Eagles: 3 defensive prospects worth taking over WR in first round

Just about every mock draft that I’ve seen has the Eagles taking wide receiver in the first round, and for good reason. The trio of Jefferey, Agholor, and Jackson that promised to put the Birds offense over the top last season never came to be, and now Howie and company are primed to clean slate at wideout.

Fortunately for the Eagles, this year’s draft class is loaded at receiver from top to bottom, which has fans and analysts anticipating that the team will draft multiple players at the position come April, starting with round one. While the general consensus has them taking the next best available receiver after CeDee Lamb, Jerry Juedy, and Henry Ruggs — who figure to be gone by 21 — it’s worth exploring the alternatives to wideout with their first pick.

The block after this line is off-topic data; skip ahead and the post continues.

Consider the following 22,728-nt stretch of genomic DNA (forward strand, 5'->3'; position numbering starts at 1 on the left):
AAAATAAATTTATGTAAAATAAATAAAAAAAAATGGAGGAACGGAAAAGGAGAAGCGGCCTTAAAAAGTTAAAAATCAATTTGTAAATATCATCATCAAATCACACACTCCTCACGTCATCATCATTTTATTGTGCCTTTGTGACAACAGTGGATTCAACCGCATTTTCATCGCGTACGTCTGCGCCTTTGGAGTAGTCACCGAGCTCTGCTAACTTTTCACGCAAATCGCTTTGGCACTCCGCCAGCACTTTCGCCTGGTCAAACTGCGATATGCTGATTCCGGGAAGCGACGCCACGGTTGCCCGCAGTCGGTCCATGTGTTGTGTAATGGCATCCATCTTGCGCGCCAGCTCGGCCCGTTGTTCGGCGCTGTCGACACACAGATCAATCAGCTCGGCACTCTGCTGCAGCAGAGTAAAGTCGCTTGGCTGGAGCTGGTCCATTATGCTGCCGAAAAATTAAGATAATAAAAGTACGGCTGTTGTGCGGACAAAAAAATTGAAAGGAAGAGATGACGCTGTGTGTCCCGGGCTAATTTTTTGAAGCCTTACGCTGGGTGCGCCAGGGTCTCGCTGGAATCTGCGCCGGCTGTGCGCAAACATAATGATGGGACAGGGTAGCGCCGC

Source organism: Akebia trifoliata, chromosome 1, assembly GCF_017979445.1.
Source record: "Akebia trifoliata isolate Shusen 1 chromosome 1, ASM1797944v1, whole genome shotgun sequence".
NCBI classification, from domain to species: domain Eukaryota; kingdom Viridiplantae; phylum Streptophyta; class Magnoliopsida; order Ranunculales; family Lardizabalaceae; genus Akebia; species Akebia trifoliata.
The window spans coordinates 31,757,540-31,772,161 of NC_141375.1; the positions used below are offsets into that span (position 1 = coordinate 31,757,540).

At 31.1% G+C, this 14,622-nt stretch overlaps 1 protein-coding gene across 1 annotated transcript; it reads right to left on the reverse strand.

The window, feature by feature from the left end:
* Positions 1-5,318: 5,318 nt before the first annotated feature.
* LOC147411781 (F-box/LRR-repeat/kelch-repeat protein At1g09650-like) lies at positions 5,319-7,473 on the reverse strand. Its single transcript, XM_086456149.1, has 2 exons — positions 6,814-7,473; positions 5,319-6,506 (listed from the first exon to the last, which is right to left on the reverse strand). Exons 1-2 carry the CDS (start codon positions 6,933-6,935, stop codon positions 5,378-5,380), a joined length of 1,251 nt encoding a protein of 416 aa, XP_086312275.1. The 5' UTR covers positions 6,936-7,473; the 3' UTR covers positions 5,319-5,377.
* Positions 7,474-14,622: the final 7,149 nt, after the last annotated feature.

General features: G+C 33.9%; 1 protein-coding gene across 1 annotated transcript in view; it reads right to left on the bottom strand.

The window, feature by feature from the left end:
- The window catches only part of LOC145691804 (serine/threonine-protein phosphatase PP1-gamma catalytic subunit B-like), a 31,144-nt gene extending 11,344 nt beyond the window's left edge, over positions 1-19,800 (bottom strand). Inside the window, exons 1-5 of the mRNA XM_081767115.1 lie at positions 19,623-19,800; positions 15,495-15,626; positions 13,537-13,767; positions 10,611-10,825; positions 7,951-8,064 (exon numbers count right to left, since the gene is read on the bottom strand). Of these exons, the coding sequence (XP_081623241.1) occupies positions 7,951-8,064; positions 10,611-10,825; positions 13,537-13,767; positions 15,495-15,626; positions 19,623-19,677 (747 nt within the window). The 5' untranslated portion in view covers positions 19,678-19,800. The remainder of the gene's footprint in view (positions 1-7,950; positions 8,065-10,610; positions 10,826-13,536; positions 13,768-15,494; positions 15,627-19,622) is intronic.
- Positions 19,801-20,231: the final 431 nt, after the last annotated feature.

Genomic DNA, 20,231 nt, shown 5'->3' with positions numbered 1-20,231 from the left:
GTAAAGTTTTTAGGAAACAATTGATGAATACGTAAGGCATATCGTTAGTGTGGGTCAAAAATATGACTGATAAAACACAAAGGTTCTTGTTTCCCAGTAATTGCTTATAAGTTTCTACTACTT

The Eagles need help on both sides of the ball, and the idea that Howie could once again ignore defense is nauseating. He’s spent most of his capital over the past two years trying to surround Wentz with weapons, and it’s time that the front office stops trying to please the quarterback and fan base with more skill position players, and time to invest in a defense that has been completely ignored since 2017.

The list of defensive players under 25 who the team can reasonably expect to contribute long term reads like this:

– Derek Barnett
– Hopefully, TJ Edwards
– Maybe Avonte Maddox? Cre’Von LeBlanc?

That’s it. That’s bad.

While the idea of adding Byron Jones to upgrade a perennially-leaky secondary is exciting, Jim Schwartz’s defense needs a serious injection of youth, and that can’t be fixed by free agency alone. If the Birds decide to wait until the middle rounds to address the receiver spot then here are three defensive players who they should look into with the 21st overall pick.

Xavier McKinney
Safety, Alabama

McKinney is a classic Alabama player — disciplined, athletically gifted, hard hitting — who should plug right in to any NFL defense. He has the versatility necessary to fill a variety of roles in the secondary (he played all over at ‘Bama) and he’s easily the top safety in the 2020 class.